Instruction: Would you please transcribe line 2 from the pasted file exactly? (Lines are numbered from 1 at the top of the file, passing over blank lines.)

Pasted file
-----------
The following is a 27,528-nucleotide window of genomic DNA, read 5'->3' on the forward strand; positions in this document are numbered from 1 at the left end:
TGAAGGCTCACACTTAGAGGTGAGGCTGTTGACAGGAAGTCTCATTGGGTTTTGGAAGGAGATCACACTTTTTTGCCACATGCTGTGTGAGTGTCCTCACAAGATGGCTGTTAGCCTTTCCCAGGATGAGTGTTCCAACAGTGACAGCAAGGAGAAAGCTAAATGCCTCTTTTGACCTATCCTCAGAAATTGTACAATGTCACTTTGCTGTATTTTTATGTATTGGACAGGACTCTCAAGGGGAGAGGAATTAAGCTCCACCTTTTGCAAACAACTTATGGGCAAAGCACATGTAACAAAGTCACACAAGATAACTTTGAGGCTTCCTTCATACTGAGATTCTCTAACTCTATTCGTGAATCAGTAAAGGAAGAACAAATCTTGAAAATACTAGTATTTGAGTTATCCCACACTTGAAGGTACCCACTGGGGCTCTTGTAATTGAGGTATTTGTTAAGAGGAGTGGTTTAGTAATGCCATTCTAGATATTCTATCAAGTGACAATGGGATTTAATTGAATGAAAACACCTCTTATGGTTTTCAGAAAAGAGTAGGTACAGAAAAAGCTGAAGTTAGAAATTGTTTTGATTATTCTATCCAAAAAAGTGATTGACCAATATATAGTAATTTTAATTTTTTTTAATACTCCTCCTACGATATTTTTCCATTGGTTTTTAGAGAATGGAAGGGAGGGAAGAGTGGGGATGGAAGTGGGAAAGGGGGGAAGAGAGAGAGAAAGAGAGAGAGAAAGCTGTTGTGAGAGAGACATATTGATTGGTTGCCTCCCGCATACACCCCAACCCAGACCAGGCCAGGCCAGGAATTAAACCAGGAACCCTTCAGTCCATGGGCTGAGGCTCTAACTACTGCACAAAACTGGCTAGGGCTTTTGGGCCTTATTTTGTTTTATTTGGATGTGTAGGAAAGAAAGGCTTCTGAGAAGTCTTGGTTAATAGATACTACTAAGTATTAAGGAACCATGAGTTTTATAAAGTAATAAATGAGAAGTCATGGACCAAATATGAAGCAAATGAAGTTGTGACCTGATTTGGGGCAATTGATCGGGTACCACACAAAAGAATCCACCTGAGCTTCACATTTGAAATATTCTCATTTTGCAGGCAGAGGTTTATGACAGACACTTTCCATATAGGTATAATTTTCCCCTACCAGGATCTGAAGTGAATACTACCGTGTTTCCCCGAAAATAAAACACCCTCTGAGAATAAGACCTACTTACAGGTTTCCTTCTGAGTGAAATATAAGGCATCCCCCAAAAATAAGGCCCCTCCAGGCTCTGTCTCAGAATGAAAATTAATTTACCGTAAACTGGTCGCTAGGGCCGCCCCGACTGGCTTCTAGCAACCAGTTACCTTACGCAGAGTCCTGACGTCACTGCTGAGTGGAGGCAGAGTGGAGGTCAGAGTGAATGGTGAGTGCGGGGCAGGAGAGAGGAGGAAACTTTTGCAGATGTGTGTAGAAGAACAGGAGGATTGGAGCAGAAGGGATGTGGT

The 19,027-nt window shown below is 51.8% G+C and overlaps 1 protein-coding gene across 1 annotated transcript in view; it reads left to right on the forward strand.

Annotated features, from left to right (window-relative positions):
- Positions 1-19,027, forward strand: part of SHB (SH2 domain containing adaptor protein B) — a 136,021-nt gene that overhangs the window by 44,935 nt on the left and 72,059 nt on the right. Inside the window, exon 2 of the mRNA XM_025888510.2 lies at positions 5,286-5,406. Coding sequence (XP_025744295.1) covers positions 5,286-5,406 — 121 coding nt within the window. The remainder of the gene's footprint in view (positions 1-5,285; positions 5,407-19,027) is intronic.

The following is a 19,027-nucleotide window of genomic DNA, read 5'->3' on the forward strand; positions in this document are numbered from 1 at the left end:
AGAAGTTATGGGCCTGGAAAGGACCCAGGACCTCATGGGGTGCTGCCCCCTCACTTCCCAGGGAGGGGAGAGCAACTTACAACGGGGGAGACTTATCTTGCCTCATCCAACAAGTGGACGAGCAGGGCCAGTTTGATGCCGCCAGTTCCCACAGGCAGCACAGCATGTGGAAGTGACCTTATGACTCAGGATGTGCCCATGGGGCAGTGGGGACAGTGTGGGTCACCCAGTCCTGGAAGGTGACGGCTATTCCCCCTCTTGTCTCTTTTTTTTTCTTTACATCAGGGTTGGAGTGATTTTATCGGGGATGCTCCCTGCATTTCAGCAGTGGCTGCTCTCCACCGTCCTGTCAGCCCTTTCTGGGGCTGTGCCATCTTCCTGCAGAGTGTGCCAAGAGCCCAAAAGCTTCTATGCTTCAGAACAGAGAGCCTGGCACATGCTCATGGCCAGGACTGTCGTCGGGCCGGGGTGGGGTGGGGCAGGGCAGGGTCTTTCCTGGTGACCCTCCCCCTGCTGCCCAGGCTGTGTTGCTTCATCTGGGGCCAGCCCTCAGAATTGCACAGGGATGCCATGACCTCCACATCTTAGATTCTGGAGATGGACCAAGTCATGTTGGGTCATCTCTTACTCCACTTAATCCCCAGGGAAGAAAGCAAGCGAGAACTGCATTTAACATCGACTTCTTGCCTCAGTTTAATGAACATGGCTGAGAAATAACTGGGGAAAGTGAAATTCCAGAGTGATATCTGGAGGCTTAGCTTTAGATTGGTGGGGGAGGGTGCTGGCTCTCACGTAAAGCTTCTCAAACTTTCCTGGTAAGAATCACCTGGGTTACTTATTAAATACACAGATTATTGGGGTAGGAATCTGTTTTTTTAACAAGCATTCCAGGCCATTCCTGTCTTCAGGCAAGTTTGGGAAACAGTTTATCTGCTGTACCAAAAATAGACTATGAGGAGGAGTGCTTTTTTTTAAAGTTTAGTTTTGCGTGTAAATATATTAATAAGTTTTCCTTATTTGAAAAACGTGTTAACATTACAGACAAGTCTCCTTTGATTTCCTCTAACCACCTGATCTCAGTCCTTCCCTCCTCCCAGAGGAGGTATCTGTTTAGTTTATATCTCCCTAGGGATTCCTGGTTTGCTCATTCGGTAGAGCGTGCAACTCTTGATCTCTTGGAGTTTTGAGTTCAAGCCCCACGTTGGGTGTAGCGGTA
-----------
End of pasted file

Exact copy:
TGAAGGCTCACACTTAGAGGTGAGGCTGTTGACAGGAAGTCTCATTGGGTTTTGGAAGGAGATCACACTTTTTTGCCACATGCTGTGTGAGTGTCCTCACAAGATGGCTGTTAGCCTTTCCCAGGATGAGTGTTCCAACAGTGACAGCAAGGAGAAAGCTAAATGCCTCTTTTGACCTATCCTCAGAAATTGTACAATGTCACTTTGCTGTATTTTTATGTATTGGACAGGACTCTCAAGGGGAGAGGAATTAAGCTCCACCTTTTGCAAACAACTTATGGGCAAAGCACATGTAACAAAGTCACACAAGATAACTTTGAGGCTTCCTTCATACTGAGATTCTCTAACTCTATTCGTGAATCAGTAAAGGAAGAACAAATCTTGAAAATACTAGTATTTGAGTTATCCCACACTTGAAGGTACCCACTGGGGCTCTTGTAATTGAGGTATTTGTTAAGAGGAGTGGTTTAGTAATGCCATTCTAGATATTCTATCAAGTGACAATGGGATTTAATTGAATGAAAACACCTCTTATGGTTTTCAGAAAAGAGTAGGTACAGAAAAAGCTGAAGTTAGAAATTGTTTTGATTATTCTATCCAAAAAAGTGATTGACCAATATATAGTAATTTTAATTTTTTTTAATACTCCTCCTACGATATTTTTCCATTGGTTTTTAGAGAATGGAAGGGAGGGAAGAGTGGGGATGGAAGTGGGAAAGGGGGGAAGAGAGAGAGAAAGAGAGAGAGAAAGCTGTTGTGAGAGAGACATATTGATTGGTTGCCTCCCGCATACACCCCAACCCAGACCAGGCCAGGCCAGGAATTAAACCAGGAACCCTTCAGTCCATGGGCTGAGGCTCTAACTACTGCACAAAACTGGCTAGGGCTTTTGGGCCTTATTTTGTTTTATTTGGATGTGTAGGAAAGAAAGGCTTCTGAGAAGTCTTGGTTAATAGATACTACTAAGTATTAAGGAACCATGAGTTTTATAAAGTAATAAATGAGAAGTCATGGACCAAATATGAAGCAAATGAAGTTGTGACCTGATTTGGGGCAATTGATCGGGTACCACACAAAAGAATCCACCTGAGCTTCACATTTGAAATATTCTCATTTTGCAGGCAGAGGTTTATGACAGACACTTTCCATATAGGTATAATTTTCCCCTACCAGGATCTGAAGTGAATACTACCGTGTTTCCCCGAAAATAAAACACCCTCTGAGAATAAGACCTACTTACAGGTTTCCTTCTGAGTGAAATATAAGGCATCCCCCAAAAATAAGGCCCCTCCAGGCTCTGTCTCAGAATGAAAATTAATTTACCGTAAACTGGTCGCTAGGGCCGCCCCGACTGGCTTCTAGCAACCAGTTACCTTACGCAGAGTCCTGACGTCACTGCTGAGTGGAGGCAGAGTGGAGGTCAGAGTGAATGGTGAGTGCGGGGCAGGAGAGAGGAGGAAACTTTTGCAGATGTGTGTAGAAGAACAGGAGGATTGGAGCAGAAGGGATGTGGT